Dealing with Common House Beetles

Wasp beetle stands atop white patch of carpet.

As far as insects in a home go, there are few that are peskier than beetles. The term itself is surprisingly quite broad and counts a variety of different common insects. It may be surprising to know that there are about 400,000 different species of beetles! There are some common traits among the types of beetles, though. 

Beetles’ front wings have the characteristic hard shell that we commonly associate with beetles. This hard exoskeleton can be slightly different across types of beetles, and these shells can have different functional uses, like trapping air bubbles or fighting off predators. Beetles can be found all over the world, except underwater and in the polar ice caps. The varying geographic locations of beetles is why there are so many different types. Of course, we won’t go into all of the different types of beetles in the world – but, we will talk about a few of the most common household beetles.

Carpet Beetles

The first beetle we will talk about is the carpet beetle! The carpet beetle is very common in households. They are typically 1/8- to 1/4-inch long, and they can fly. While they are typically outdoor bugs, carpet beetles will generally only enter your house to lay eggs. Carpet beetles like to lay their eggs on animal products, so their larvae have a nutritious food source immediately after hatching. That is why you will find the eggs of carpet beetles on household animal products, such as silk or leather. When the larvae hatch, they can cause damage to whatever material the larvae are sitting on.

That does not explain why we call them carpet beetles, though. We call these bugs carpet beetles because the adults are commonly found on carpets, which makes them easy to spot in your home. However, you may also find them in your closet or in drawers. Carpet beetles are also easily noticeable because they can fly around your home.

Drugstore Beetles

The most common type of household beetle is the drugstore beetle. Drugstore beetles are tiny brown beetles, and they travel with food. They are more commonly found in places with food in non-airtight containers or where there are a lot of spills. Drugstore beetles can also go a few weeks without food, so they can survive for a while.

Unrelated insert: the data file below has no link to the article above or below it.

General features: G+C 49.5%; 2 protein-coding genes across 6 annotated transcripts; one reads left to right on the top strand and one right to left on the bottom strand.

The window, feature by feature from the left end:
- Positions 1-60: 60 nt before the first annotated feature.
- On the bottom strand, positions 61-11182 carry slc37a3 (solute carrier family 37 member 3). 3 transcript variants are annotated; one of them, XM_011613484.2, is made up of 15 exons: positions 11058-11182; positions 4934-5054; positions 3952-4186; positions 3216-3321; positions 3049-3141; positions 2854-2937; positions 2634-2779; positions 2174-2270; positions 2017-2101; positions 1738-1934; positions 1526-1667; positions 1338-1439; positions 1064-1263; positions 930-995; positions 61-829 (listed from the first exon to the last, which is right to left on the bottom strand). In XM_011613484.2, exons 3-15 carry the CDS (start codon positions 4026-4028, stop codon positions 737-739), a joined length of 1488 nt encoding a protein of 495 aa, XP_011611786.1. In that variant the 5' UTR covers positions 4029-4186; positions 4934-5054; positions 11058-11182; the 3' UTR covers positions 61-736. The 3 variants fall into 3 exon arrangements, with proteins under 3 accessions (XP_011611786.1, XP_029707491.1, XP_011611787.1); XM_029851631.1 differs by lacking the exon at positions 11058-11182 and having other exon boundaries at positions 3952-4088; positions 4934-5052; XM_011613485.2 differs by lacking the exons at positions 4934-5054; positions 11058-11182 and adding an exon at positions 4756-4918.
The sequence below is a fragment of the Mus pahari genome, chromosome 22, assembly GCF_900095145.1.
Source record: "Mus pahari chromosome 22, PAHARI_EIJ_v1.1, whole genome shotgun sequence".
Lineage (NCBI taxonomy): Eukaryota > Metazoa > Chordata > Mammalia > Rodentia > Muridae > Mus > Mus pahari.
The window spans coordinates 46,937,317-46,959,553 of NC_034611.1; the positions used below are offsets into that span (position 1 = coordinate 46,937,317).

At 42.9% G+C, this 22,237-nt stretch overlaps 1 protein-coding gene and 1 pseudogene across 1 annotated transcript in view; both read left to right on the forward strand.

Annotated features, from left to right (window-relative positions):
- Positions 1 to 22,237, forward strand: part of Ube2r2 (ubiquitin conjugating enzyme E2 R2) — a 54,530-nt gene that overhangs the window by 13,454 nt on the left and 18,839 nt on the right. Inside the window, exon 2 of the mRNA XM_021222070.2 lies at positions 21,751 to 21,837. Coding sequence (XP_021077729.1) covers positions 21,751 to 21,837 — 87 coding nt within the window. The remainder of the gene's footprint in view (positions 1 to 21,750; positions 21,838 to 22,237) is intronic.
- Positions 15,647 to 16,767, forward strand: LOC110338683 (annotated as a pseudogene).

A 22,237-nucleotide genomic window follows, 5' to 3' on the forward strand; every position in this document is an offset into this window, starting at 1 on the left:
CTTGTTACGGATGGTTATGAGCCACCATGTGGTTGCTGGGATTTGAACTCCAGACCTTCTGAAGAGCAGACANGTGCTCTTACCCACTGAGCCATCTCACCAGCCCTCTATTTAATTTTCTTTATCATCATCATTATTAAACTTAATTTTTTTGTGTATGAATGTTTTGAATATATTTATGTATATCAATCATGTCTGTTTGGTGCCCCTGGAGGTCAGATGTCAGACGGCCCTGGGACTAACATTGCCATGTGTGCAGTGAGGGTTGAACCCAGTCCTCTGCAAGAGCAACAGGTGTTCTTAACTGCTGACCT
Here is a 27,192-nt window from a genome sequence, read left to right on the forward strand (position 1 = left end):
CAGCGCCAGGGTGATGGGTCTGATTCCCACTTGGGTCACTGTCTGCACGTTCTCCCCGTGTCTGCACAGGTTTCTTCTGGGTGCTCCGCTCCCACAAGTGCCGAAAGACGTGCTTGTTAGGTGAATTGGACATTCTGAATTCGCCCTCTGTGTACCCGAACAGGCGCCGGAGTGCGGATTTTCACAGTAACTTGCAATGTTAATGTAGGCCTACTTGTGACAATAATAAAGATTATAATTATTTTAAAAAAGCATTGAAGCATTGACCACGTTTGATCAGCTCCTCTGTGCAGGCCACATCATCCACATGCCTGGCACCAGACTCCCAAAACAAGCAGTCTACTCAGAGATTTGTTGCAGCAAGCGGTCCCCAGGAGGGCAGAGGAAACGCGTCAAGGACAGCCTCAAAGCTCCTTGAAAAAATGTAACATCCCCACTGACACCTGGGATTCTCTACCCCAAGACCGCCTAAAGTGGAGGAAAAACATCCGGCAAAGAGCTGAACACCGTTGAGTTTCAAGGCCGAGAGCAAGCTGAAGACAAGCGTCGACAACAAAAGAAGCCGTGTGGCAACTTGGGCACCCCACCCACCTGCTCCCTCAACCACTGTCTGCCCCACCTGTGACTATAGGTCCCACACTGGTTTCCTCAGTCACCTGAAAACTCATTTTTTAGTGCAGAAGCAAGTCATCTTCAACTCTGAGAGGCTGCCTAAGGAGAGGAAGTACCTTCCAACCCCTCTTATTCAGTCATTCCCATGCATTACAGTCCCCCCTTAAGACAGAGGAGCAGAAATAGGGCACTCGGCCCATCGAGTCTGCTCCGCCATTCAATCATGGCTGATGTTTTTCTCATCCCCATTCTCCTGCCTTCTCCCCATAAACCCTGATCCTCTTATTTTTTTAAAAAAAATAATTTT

Drugstore beetles are commonly found in kitchens because they lay their eggs in the food. Unsurprisingly, they also like to raid and lay their eggs in prescription pill bottles! These beetles can eat through thin materials, so they easily infest your food. That is what makes them dangerous – they excrete their waste in your food, too. Look for signs of tiny holes in your containers or the actual beetles in your food. 

Click Beetles

We’ve talked about two beetles that can cause damage in your home, but not all beetles are damage-inducing! The click beetle is a relatively harmless beetle, also known as wireworms, though it is just as annoying as the other beetles. Click beetles don’t lay eggs in your home and don’t intend to enter your home. Click beetles in your home tend to be accidental, and mainly cause damage to outdoor plants, specifically veggies. 

Click beetles are not shaped like your typical beetle, as they tend to be flatter, longer, and lighter-colored. Click beetles can be as long as 1.5 inches! The reason they are called click beetles is that their legs click as they flip over.


Another beetle, though less common, is the weevil. Weevils are known to be beetles with weirdly long snouts, and they can fly. Weevils are not dangerous to humans, but like click beetles, can eat through plants. There are different types of weevils that eat different plant products. For example, the wheat weevil eats grain and wheat. This type of beetle has an evolutionary function, however! Weevils act as a biological control for invasive or overgrowing plants. Their long snouts allow them to easily chew and destroy plants.

Larder Beetles

Larder beetles are a larger type of beetle, typically shaped like an oval. They are black-colored with a yellow stripe going through them. Similar to drugstore beetles, larder beetles prefer food products, so you will find them in the kitchen. They tend to gravitate toward cured meats, cheese or dairy products, feathers, or dry pet food. These beetles can reproduce quickly, so it’s vital that you treat the infestation as soon as you notice it.

How did I get beetles?

Once hearing about the few types of beetles, you may be asking how you even got beetles in your home! Mainly, beetles look for easy access points to enter your home, as they are unlikely to create one themselves. That could look like a damaged door or screen, corners of your garage door, a broken seal around a window, cracks in your foundation or cement, or any other gap that fails to properly insulate your home from the outside world.

How do I get rid of beetles?

The most common way to get rid of beetles is to literally kill them as you see them! Beetles are pretty easily visible, so you will tend to notice them. However, due to their tiny size, it will be hard to completely eradicate beetles from your home. This is especially relevant for a large beetle infestation, where you can’t keep killing each individual beetle. Think back to the drugstore beetle. These beetles are found in food and can lay their eggs in the food. That means that you may miss the eggs, or you miss one or two beetles here and there. Leaving just one or two beetles behind will mean that they can still reproduce. 

That is why it is important to call the experts! At Pure Pest, we provide a stress-free service to getting rid of your beetles. We offer same-day pest control, and we are available 24/7. Operating since 1954, we are confident in our ability to eradicate your home of those pesky beetles. You can rest assured that your home will no longer also house beetles!